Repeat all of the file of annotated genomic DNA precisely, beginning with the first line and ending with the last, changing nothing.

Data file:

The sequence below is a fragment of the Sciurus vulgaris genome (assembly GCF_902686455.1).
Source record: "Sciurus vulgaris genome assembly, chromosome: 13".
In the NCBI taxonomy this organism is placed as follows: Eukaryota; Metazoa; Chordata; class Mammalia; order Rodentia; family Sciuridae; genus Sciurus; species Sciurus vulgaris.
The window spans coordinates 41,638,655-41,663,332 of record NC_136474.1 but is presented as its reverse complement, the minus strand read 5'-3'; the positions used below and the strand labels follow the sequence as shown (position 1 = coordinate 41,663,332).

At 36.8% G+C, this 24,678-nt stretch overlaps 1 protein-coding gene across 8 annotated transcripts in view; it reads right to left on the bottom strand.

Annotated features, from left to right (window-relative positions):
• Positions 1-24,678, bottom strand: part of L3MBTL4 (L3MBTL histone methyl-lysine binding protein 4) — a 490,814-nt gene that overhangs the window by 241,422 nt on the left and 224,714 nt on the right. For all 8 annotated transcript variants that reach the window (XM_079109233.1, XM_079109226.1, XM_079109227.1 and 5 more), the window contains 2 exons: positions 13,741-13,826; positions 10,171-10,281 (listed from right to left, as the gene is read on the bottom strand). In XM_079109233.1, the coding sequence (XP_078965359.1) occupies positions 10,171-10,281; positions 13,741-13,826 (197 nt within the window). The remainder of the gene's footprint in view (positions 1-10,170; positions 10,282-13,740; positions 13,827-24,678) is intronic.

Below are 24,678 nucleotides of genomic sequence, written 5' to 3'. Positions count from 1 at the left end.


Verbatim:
The sequence below is a fragment of the Sciurus vulgaris genome (assembly GCF_902686455.1).
Source record: "Sciurus vulgaris genome assembly, chromosome: 13".
In the NCBI taxonomy this organism is placed as follows: Eukaryota; Metazoa; Chordata; class Mammalia; order Rodentia; family Sciuridae; genus Sciurus; species Sciurus vulgaris.
The window spans coordinates 41,638,655-41,663,332 of record NC_136474.1 but is presented as its reverse complement, the minus strand read 5'-3'; the positions used below and the strand labels follow the sequence as shown (position 1 = coordinate 41,663,332).

At 36.8% G+C, this 24,678-nt stretch overlaps 1 protein-coding gene across 8 annotated transcripts in view; it reads right to left on the bottom strand.

Annotated features, from left to right (window-relative positions):
• Positions 1-24,678, bottom strand: part of L3MBTL4 (L3MBTL histone methyl-lysine binding protein 4) — a 490,814-nt gene that overhangs the window by 241,422 nt on the left and 224,714 nt on the right. For all 8 annotated transcript variants that reach the window (XM_079109233.1, XM_079109226.1, XM_079109227.1 and 5 more), the window contains 2 exons: positions 13,741-13,826; positions 10,171-10,281 (listed from right to left, as the gene is read on the bottom strand). In XM_079109233.1, the coding sequence (XP_078965359.1) occupies positions 10,171-10,281; positions 13,741-13,826 (197 nt within the window). The remainder of the gene's footprint in view (positions 1-10,170; positions 10,282-13,740; positions 13,827-24,678) is intronic.

Below are 24,678 nucleotides of genomic sequence, written 5' to 3'. Positions count from 1 at the left end.